There are many different ceremonies and traditions that are practiced within the Ethiopian Orthodox Christian faith. Orthodox Christians have a continuous history of two thousand years. The Orthodox Church represents the fullest and most correct expression of the original Faith taught by our Lord Jesus Christ and inaugurated by the Holy Spirit at Pentecost. This faith goes father back than any of my ancestors can recollect and as far back as I can remember my family has been very serious about their faith and religion. That is why the baptism ceremony was not only a must, but an obligation.
Baptism is a religious act of purification by water, which is usually associated with admission to membership of Christianity. In the Ethiopian Orthodox faith, a person is baptised as an infant. A female is baptised eighty days after she is born and a male is baptised forty days after he is brought into the world. In all cases, this ceremony is held at an Ethiopian Orthodox church of your choice before the usual Sunday service.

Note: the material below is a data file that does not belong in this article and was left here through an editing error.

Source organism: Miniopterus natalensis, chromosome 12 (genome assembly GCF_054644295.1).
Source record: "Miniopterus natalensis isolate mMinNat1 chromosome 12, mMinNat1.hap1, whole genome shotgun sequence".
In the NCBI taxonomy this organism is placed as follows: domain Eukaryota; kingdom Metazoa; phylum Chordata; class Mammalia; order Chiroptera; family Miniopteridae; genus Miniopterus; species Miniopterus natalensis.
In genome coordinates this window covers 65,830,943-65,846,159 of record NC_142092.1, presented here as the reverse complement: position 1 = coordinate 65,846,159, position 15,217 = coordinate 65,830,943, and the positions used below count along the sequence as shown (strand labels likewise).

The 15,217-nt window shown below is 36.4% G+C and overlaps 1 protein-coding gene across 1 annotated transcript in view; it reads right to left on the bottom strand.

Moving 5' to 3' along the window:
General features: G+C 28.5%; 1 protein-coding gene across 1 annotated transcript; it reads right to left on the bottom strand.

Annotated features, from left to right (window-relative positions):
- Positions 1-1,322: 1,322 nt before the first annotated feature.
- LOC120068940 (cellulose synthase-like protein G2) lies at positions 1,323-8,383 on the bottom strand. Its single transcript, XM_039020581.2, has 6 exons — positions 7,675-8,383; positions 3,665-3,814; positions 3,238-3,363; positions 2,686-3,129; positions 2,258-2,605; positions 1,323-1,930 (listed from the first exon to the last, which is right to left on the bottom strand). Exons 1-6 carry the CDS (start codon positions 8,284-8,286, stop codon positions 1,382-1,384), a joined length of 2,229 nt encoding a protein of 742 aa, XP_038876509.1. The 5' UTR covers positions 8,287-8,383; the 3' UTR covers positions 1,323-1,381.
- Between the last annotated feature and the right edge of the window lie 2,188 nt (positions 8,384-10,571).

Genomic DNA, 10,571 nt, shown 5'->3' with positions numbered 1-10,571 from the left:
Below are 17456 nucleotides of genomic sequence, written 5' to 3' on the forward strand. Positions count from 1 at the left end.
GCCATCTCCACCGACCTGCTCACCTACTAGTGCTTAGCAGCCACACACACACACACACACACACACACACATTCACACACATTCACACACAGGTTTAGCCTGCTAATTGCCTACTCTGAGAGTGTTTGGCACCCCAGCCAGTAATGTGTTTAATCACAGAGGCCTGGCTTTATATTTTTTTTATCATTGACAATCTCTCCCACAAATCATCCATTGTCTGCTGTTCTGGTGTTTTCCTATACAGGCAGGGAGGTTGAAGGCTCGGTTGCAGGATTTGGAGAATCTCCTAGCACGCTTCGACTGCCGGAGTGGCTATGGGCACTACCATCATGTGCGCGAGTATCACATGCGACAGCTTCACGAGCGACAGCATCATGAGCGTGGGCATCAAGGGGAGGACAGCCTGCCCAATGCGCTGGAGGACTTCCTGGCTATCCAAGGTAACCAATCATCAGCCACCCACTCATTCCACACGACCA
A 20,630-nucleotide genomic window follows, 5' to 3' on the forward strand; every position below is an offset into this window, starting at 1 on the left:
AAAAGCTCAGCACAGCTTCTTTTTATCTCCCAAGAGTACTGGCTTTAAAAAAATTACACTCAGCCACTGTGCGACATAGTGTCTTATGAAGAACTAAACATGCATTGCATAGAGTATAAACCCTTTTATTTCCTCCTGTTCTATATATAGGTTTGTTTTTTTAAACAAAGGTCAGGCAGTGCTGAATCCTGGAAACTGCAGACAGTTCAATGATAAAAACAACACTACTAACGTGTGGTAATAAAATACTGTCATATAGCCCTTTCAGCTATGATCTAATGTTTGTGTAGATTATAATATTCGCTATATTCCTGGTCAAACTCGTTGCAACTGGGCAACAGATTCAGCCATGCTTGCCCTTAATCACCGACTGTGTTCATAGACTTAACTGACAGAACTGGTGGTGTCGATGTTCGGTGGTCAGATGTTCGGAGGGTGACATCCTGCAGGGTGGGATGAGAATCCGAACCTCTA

During the baptism, the pastor speeks in Geez, which is said to be the language that is used to communicate with God. The pastor recities many rituals which everyday people like myself cannot understand. These rituals are a sign of the infant being induced into the Orthodox faith. After the rituals are complete, the pastor along with one of the parents proceeds to dunk the infant in the cold holy water that has also been blessed by the pastor. At this time, the infant begins to cry hysterically, but it is a process that has to be done in order to be inducted into the Orthodox faith.
After the ceremonial aspects of the baptism are complete, the real party and celebration begins. For my baptism, I was told that two hundred people were invited to the party and it was held in a ballroom. My mother, aunt, and grandmother cooked endless amount of Ethiopian and American food and it truly was a...